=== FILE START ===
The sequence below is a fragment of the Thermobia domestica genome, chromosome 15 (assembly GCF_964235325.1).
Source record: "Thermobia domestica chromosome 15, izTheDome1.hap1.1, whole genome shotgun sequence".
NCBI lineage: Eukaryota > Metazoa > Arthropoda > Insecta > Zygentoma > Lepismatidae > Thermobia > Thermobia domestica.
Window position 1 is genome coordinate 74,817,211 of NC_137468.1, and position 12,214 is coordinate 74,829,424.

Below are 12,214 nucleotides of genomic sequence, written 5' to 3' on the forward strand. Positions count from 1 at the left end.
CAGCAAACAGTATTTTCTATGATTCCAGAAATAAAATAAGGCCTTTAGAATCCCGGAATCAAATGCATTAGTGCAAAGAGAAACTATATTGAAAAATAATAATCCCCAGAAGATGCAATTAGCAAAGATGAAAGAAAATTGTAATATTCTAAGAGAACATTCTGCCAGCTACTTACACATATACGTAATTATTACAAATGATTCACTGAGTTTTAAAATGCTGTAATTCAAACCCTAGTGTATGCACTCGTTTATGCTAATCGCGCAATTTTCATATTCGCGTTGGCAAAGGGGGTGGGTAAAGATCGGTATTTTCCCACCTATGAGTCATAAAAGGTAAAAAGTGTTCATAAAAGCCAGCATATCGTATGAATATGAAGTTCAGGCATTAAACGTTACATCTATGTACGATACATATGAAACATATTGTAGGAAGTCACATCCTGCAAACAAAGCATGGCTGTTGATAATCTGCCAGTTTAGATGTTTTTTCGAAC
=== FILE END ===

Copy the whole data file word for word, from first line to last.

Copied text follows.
The sequence below is a fragment of the Thermobia domestica genome, chromosome 15 (assembly GCF_964235325.1).
Source record: "Thermobia domestica chromosome 15, izTheDome1.hap1.1, whole genome shotgun sequence".
NCBI lineage: Eukaryota > Metazoa > Arthropoda > Insecta > Zygentoma > Lepismatidae > Thermobia > Thermobia domestica.
Window position 1 is genome coordinate 74,817,211 of NC_137468.1, and position 12,214 is coordinate 74,829,424.

Below are 12,214 nucleotides of genomic sequence, written 5' to 3' on the forward strand. Positions count from 1 at the left end.
CAGCAAACAGTATTTTCTATGATTCCAGAAATAAAATAAGGCCTTTAGAATCCCGGAATCAAATGCATTAGTGCAAAGAGAAACTATATTGAAAAATAATAATCCCCAGAAGATGCAATTAGCAAAGATGAAAGAAAATTGTAATATTCTAAGAGAACATTCTGCCAGCTACTTACACATATACGTAATTATTACAAATGATTCACTGAGTTTTAAAATGCTGTAATTCAAACCCTAGTGTATGCACTCGTTTATGCTAATCGCGCAATTTTCATATTCGCGTTGGCAAAGGGGGTGGGTAAAGATCGGTATTTTCCCACCTATGAGTCATAAAAGGTAAAAAGTGTTCATAAAAGCCAGCATATCGTATGAATATGAAGTTCAGGCATTAAACGTTACATCTATGTACGATACATATGAAACATATTGTAGGAAGTCACATCCTGCAAACAAAGCATGGCTGTTGATAATCTGCCAGTTTAGATGTTTTTTCGAAC